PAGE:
I have many, and they span across all artforms and are far too many to mention. However, If I were to mention a few I would start with Dr Ngāpō Wehi. Not only was he a great leader, composer, practitioner, but he was an amazing human being! He always encouraged us and encouraged our potential. Most of all he was the most humble man I’ve ever met. He would always remind us “e toru ngā mea nui i tēnei ao: tuatahi – ko te whakaiti; tuarua – ko te whakaiti; tuatoru – ko te whakaiti.” He himself was also the embodiment of this whakatauakī. I miss him so much, and am grateful for everything he instilled in us.
Following on from his teachings would be my Aunty and Uncle Tapeta and Annette Wehi, tutors of Te Waka Huia who actively pushed my sister and I into the arts and higher education. It makes such a difference that someone like that believes in you more than you did yourself, supports your growth but is also there to keep you in check, and remind us of our responsibility to give back to te ao Māori.
During my two and a half years here at Toi Aotearoa, I have been lucky enough to have been mentored by taku Pāpā a Hāniko Te Kurapa, who has played a huge role in my development. He is just like my koroua in many ways; humble, mana, intelligent, creative, manāki, and truly cares about the future of our artforms and Ngā toi Māori practitioners who are the true leaders and pioneers of te ao toi. He tangata puku mahi; he works tirelessly in the background towards the betterment of our people and our mahi toi.
3. He aha āu matawara mō te tūranga mahi nei? | What do you hope to achieve in your role?
My vision for the role includes building on the legacy that Hāniko Te Kurapa has provided. The role will allow me to bring together my knowledge in Te Ao Māori, a Māori world view, mātauranga, tikanga frameworks, te reo Māori, my lived experience and training as a practising artist – and as an arts administrator with insight into the mechanics of Creative New Zealand and government – in order to serve my people, advocate for better opportunities for ngā toi Māori and ngā toi Māori practitioners, to directly influence and shape the strategic direction for ngā toi Māori. Because of these things I can potentially see where the gaps are, where the trends are, what steps I need to implement and what relationships are needed to support sustainable careers for artists while preserving Mātauranga Toi and Mātauranga Māori.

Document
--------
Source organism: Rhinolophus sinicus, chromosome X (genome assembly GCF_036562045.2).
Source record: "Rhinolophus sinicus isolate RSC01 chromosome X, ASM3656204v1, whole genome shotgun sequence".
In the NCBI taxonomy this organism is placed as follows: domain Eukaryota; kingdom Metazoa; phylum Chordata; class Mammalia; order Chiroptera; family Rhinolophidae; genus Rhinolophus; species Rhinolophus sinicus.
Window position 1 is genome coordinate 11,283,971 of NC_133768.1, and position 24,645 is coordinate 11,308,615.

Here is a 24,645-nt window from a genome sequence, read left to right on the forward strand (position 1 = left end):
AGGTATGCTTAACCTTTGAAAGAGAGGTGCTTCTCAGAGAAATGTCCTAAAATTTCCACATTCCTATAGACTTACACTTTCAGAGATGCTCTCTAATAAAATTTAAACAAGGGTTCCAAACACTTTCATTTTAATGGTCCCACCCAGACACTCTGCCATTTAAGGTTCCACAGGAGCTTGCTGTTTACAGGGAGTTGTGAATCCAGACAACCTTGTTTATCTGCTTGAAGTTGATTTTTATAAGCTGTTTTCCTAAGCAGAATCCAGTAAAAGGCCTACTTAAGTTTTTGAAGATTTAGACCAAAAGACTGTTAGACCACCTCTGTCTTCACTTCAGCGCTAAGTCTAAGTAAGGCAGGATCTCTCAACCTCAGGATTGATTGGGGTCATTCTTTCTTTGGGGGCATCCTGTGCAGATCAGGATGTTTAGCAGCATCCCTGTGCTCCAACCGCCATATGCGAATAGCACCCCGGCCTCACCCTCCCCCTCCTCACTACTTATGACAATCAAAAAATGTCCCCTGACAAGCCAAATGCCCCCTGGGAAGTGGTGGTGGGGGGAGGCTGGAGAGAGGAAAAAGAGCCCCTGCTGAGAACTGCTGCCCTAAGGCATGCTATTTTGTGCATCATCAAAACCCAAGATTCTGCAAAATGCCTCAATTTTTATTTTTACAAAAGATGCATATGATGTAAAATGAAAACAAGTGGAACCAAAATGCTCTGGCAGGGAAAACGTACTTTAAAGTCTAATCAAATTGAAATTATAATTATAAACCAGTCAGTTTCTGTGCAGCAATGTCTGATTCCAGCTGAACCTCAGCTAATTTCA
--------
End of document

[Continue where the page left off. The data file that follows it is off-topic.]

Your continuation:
4. He aha tētahi kaupapa toi i whakaihiihi i a koe? | What’s a recent arts experience that’s inspired you?
I’m inspired every day that I come to mahi – whether it’s watching a show or exhibition, participating in workshops, reading artist applications and then seeing the work come to life. The likes of the Tairawhiti Arts Festival, Toi Ngāpuhi, Haumanu Collective, Tārai waka/kaupapa waka including the He Kaupapa Waka exhibition at Te Kōngahu Museum by Te Rāwhitiroa Bosch, Kotahi Rau Pukapuka, Toi Tū Toi Ora, just to name a few. I truly feel privileged and honoured to be working in the arts.
5. Mehe tae o Uenuku koe, he aha nā taua tae? | If you could be a colour, which colour would you be?
I have two favourite colours, green and purple. And I would switch between the two as I navigate the many spaces that I encounter.
Green: is nature, natural, organic; it represents growth and new life as well as wisdom and resilience.
Purple: represents integrity and prestige, but it also represents balance. Purple is made up from two colours, red and blue; two opposite perspectives or worlds, if you like. Purple is a combination of both colours and represents the lights, shades, contrasts, tones; the best parts and the worst parts of both colours fused together to create its own uniquely beautiful vibrance.
He kupu whakatepe tāu? | Do you have a closing comment?
I believe arts advocacy for ngā toi Māori continues to develop on the work of some phenomenal leaders of the past and I believe the next wave of arts advocates and thought leaders are continuing to expand and support that growth. I look forward to adding my contribution to our kete.
Ki te wātea te hinengaro, me te kaha o te rere o te wairua, ka taea ngā mea katoa.